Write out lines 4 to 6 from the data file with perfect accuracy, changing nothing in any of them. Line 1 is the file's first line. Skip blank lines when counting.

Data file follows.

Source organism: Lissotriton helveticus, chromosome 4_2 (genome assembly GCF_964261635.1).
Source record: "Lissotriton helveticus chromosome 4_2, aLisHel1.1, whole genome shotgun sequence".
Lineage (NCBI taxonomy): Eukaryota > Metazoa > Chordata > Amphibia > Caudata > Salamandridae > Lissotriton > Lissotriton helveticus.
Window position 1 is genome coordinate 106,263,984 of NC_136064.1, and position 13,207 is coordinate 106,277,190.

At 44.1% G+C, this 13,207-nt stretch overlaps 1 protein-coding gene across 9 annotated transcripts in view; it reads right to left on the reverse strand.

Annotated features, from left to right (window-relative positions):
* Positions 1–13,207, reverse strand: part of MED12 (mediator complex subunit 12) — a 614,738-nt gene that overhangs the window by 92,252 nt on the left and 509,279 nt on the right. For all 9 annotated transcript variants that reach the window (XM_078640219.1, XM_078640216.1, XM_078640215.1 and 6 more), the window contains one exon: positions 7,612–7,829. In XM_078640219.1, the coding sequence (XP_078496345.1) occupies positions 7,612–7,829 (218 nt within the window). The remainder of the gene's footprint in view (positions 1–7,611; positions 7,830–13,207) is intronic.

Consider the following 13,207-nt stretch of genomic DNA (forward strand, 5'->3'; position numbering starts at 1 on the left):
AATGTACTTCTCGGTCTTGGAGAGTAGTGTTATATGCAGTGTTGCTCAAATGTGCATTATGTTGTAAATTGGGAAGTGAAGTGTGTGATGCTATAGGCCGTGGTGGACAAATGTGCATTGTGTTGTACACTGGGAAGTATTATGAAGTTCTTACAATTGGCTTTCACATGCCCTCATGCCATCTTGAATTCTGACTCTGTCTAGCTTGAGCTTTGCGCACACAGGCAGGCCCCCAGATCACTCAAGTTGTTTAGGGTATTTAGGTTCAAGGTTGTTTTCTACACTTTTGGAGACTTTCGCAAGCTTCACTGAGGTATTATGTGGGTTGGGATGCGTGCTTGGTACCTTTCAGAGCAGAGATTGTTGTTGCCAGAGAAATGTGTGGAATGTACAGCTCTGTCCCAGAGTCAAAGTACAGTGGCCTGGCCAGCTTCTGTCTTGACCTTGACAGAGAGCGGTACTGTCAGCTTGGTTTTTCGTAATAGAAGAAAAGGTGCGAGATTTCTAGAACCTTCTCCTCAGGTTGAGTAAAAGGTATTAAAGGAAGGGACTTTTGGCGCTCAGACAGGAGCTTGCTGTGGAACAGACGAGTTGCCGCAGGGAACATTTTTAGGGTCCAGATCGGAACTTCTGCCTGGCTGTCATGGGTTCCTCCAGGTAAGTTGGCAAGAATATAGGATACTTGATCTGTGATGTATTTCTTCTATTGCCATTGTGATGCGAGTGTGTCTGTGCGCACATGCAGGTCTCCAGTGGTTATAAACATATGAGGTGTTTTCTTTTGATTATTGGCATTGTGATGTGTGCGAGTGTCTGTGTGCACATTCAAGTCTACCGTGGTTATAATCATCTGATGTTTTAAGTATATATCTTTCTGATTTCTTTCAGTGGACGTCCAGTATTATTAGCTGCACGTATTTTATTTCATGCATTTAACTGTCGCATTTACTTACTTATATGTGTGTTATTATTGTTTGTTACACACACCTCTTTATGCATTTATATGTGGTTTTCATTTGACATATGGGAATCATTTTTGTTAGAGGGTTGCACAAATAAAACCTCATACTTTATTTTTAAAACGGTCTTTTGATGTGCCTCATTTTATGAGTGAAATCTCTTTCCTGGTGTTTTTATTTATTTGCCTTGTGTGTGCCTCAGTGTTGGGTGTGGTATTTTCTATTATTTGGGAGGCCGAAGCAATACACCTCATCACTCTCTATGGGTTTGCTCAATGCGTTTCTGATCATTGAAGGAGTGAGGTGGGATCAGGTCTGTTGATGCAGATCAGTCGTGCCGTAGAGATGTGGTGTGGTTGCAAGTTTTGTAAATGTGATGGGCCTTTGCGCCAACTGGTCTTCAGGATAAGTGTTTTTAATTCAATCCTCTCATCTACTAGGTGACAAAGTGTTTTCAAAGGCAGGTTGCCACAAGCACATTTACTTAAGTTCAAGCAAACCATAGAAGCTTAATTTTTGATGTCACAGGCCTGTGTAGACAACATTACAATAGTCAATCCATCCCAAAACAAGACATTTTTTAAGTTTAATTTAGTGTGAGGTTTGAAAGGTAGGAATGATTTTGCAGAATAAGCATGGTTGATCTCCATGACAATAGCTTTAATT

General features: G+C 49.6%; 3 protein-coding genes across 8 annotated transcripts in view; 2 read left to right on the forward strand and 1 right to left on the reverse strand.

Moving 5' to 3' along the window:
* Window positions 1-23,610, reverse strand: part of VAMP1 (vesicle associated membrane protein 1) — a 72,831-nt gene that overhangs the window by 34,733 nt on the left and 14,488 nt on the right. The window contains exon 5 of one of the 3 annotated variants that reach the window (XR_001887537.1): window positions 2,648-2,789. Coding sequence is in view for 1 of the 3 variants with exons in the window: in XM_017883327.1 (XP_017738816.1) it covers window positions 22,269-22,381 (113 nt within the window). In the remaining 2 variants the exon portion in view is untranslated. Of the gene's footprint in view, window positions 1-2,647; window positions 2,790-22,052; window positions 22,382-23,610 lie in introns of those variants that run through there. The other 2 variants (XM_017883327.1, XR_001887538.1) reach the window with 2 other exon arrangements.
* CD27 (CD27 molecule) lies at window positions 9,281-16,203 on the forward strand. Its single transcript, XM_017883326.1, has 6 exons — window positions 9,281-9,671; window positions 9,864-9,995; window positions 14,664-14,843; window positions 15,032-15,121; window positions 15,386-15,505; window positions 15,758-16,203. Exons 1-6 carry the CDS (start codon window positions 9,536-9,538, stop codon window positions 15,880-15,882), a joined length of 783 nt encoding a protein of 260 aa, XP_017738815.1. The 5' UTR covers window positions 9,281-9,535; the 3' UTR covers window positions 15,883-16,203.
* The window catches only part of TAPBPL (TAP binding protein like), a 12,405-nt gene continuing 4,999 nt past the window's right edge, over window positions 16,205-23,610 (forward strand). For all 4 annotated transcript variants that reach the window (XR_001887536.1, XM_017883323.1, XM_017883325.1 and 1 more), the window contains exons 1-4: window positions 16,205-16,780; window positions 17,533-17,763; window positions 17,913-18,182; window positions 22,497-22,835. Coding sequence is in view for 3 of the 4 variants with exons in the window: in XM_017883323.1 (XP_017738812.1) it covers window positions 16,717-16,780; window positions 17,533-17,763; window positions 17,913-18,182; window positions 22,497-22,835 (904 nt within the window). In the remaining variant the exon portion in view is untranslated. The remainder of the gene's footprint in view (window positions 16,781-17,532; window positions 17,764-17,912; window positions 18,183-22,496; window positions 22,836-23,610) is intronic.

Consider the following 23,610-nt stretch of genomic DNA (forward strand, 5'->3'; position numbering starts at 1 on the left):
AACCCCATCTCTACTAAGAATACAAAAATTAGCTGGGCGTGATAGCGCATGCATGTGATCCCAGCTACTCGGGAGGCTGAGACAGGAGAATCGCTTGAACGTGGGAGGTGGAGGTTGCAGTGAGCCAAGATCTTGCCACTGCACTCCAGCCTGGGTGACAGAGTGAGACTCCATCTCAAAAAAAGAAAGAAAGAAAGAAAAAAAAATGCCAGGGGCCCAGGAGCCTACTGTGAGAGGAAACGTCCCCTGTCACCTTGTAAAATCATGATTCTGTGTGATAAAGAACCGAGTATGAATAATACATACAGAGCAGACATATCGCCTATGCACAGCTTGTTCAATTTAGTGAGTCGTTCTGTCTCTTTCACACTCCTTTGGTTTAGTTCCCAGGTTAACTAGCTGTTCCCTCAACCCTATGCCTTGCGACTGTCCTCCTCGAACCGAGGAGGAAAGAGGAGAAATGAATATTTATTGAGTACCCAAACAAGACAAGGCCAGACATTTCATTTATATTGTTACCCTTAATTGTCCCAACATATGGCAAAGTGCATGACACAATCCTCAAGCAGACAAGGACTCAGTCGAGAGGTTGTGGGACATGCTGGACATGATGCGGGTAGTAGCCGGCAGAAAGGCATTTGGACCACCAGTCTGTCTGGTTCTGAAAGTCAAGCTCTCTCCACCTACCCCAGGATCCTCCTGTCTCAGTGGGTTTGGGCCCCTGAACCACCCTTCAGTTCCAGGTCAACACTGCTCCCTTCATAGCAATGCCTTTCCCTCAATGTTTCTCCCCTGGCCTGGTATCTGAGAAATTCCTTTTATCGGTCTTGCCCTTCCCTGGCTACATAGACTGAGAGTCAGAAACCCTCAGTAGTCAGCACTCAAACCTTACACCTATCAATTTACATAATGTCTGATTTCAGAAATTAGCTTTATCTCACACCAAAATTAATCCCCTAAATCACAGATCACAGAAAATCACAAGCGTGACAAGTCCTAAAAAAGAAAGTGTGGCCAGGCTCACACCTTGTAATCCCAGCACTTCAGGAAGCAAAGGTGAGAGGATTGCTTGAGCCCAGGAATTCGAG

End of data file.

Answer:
Window position 1 is genome coordinate 106,263,984 of NC_136064.1, and position 13,207 is coordinate 106,277,190.

At 44.1% G+C, this 13,207-nt stretch overlaps 1 protein-coding gene across 9 annotated transcripts in view; it reads right to left on the reverse strand.

Annotated features, from left to right (window-relative positions):